It's a good idea to disturb insulation as little as possible to avoid stirring up dirt, dust, fibers and mold. Even when wearing a respirator, you'll want to minimize tracking contaminates down from the attic on clothing.  And if you see old vermiculite insulation, which if breathed can cause cancer, leave it alone.

Be Ready for Surprises. You are in the attic for pest control purposes, so be ready for pests! Keep a sharp eye open for signs of bee hives or wasp nests, or other pests like rats, bats, squirrels or raccoons. The possibility of being startled by encountering a scurrying pest is another good reason to have at least three good hand-holds or secure footing at all times. Always think about your escape route in case you encounter a wild animal.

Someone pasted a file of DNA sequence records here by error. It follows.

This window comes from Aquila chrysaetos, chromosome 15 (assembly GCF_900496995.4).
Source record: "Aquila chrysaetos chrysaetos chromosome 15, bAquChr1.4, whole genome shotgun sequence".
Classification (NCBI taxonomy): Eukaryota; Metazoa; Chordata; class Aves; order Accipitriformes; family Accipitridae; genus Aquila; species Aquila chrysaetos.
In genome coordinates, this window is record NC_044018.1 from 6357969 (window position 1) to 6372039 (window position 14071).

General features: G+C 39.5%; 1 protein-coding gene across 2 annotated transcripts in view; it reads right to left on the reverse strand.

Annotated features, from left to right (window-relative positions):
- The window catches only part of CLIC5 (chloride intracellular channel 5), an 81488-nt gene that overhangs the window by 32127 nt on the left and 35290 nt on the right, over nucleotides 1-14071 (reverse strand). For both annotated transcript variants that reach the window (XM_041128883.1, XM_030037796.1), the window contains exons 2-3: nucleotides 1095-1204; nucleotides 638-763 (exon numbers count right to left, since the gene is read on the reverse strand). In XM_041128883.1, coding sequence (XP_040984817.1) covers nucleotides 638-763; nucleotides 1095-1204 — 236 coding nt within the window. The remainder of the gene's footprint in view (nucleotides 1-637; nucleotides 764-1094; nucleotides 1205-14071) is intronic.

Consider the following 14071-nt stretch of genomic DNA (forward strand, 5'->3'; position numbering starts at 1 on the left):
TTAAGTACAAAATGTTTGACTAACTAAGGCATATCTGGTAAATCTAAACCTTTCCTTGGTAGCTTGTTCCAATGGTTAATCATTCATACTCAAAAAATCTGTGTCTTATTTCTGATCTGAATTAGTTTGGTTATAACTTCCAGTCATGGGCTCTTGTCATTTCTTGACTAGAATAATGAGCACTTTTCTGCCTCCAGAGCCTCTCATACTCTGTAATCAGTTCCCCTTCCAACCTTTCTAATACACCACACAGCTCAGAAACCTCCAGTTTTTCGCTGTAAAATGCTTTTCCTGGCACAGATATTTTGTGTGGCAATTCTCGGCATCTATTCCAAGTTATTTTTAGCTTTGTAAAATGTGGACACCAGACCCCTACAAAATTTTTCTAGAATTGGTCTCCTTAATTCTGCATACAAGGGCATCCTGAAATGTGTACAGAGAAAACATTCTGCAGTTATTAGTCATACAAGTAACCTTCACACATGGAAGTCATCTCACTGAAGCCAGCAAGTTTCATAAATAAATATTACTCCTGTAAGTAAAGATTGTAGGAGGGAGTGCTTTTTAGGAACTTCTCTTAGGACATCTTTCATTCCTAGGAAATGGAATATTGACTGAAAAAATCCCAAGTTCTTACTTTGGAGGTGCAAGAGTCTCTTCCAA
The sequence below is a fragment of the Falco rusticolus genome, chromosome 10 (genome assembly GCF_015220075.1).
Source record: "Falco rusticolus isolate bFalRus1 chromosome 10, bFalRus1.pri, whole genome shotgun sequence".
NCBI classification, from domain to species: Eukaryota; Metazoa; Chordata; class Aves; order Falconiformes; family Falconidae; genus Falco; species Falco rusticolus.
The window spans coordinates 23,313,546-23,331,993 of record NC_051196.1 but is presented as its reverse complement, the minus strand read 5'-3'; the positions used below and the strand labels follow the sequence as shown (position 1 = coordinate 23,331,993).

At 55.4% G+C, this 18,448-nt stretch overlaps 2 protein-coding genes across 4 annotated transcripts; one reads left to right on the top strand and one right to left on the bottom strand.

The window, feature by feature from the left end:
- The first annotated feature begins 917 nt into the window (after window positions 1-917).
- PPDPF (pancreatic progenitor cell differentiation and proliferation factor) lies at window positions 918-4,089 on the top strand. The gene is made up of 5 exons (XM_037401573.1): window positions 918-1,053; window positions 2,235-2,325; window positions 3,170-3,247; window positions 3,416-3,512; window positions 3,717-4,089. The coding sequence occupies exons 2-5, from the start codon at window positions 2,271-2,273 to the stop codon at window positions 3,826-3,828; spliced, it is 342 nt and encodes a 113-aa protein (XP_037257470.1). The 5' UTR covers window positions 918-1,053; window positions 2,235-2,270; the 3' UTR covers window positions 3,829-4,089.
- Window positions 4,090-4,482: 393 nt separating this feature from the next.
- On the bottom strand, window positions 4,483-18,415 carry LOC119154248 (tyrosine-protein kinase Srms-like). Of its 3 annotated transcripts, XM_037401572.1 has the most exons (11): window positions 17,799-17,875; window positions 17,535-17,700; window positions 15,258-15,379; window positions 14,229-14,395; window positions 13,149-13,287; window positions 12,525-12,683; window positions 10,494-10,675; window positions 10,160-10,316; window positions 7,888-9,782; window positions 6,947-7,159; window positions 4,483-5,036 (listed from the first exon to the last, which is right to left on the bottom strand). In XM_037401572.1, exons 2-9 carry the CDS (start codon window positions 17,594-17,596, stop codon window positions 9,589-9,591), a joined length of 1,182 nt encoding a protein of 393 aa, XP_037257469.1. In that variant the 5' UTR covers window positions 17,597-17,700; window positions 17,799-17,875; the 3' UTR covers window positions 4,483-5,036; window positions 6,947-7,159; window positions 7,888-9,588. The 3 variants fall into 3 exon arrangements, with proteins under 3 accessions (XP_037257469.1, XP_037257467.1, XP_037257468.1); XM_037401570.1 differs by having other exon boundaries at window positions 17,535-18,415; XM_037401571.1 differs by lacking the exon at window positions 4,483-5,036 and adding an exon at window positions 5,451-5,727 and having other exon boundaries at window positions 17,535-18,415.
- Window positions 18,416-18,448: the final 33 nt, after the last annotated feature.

Vaccines. In this business keeping up with your tetanus shots is a good idea, especially in a location where a sharp nail can appear where you least expect it.  If it's been more than 7 years, you need a booster shot.  And if you work in an area with bats, or where you commonly encounter wild (possibly rabid) animals like skunks or foxes, consider a rabies vaccine.  It is MUCH cheaper to get the rabies vaccine before you need it, than getting it after being exposed to the bite of a rabid or potentially rabid animal (personal experience here again, story for another post).

Ladders.  Falls from ladders are a leading cause of occupational death nationwide. If you use a ladder to access an attic, make sure it is firmly set up (75 degree angle is best) and rated for your weight. Don't descend a ladder face forward. Maintain that three point of contact rule and don't reach for items when ascending or descending. It's also a good idea to place plastic under the attic ladder, or be prepared to vacuum any insulation or debris that falls from the attic into the house.